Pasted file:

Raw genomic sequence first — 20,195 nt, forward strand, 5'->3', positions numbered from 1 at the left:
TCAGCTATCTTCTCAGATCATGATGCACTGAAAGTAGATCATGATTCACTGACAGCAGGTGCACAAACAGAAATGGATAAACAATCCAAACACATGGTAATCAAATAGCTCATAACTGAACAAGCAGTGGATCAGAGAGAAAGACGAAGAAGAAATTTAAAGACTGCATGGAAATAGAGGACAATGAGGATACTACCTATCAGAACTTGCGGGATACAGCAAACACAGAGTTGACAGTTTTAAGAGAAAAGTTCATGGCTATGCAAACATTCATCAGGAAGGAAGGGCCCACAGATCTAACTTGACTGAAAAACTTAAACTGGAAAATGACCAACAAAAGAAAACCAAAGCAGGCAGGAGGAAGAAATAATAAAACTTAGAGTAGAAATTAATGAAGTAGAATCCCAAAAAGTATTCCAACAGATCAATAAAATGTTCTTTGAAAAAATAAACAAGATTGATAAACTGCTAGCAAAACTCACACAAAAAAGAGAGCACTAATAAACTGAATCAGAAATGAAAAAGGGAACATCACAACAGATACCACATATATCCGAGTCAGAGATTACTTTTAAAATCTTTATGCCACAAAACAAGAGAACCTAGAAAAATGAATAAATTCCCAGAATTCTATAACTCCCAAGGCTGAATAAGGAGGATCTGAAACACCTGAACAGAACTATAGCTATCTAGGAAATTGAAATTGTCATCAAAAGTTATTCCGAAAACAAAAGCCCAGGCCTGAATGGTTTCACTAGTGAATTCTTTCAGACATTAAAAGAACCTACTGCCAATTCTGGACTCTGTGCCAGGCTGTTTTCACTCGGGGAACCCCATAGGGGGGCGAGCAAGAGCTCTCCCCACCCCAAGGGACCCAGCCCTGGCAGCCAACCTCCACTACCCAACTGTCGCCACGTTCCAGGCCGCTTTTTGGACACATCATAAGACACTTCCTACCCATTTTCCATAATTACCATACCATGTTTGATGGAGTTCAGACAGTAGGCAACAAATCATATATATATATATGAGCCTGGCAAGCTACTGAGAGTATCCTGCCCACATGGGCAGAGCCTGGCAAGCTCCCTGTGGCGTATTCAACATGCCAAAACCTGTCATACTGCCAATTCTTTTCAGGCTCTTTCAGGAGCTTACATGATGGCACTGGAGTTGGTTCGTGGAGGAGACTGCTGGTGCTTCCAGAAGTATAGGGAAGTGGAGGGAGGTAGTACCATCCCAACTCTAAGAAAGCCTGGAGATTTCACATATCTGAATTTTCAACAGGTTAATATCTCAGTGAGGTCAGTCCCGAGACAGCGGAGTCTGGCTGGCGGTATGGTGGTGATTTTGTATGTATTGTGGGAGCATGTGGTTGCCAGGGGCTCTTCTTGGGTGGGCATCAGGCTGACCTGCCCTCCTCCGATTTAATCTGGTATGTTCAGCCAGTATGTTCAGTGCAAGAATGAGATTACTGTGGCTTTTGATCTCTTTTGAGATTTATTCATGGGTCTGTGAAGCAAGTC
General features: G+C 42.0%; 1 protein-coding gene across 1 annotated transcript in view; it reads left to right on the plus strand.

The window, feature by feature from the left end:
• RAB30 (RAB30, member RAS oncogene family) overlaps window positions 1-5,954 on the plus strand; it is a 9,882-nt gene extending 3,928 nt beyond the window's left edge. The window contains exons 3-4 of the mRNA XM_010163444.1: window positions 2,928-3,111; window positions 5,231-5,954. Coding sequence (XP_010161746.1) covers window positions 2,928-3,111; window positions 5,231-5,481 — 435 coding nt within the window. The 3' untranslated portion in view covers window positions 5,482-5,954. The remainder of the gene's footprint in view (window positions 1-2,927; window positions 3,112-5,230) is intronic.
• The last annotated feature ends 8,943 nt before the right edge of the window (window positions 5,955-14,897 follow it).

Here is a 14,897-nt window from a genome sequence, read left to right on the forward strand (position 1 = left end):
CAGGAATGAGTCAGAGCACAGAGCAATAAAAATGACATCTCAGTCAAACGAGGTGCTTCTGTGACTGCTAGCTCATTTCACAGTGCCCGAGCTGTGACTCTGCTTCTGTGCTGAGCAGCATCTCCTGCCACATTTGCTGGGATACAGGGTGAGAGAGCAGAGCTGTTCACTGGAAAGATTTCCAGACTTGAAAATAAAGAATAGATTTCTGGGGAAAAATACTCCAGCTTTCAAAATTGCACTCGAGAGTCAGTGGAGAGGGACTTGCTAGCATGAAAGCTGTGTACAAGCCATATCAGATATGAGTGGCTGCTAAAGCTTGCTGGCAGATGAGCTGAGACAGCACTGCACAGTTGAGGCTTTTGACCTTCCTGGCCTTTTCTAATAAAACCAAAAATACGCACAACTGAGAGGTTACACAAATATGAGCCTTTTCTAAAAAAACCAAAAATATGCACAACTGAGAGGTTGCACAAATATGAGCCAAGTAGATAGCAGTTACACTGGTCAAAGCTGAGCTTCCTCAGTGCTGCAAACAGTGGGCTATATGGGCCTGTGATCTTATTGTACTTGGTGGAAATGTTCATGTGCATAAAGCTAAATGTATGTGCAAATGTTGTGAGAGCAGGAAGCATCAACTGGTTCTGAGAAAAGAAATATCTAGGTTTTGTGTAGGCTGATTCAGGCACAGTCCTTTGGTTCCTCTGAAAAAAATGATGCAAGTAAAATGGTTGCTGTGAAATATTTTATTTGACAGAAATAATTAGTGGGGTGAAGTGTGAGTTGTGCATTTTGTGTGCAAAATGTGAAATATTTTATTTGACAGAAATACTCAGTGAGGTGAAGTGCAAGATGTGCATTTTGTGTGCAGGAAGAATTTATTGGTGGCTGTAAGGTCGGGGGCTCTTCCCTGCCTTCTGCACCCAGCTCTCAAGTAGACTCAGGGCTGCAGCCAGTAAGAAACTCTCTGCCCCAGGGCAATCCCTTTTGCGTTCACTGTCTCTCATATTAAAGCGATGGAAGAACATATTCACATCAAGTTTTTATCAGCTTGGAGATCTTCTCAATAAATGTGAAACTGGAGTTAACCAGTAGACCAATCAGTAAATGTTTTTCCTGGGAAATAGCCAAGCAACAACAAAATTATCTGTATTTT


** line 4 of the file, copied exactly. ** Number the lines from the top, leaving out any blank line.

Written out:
The window, feature by feature from the left end: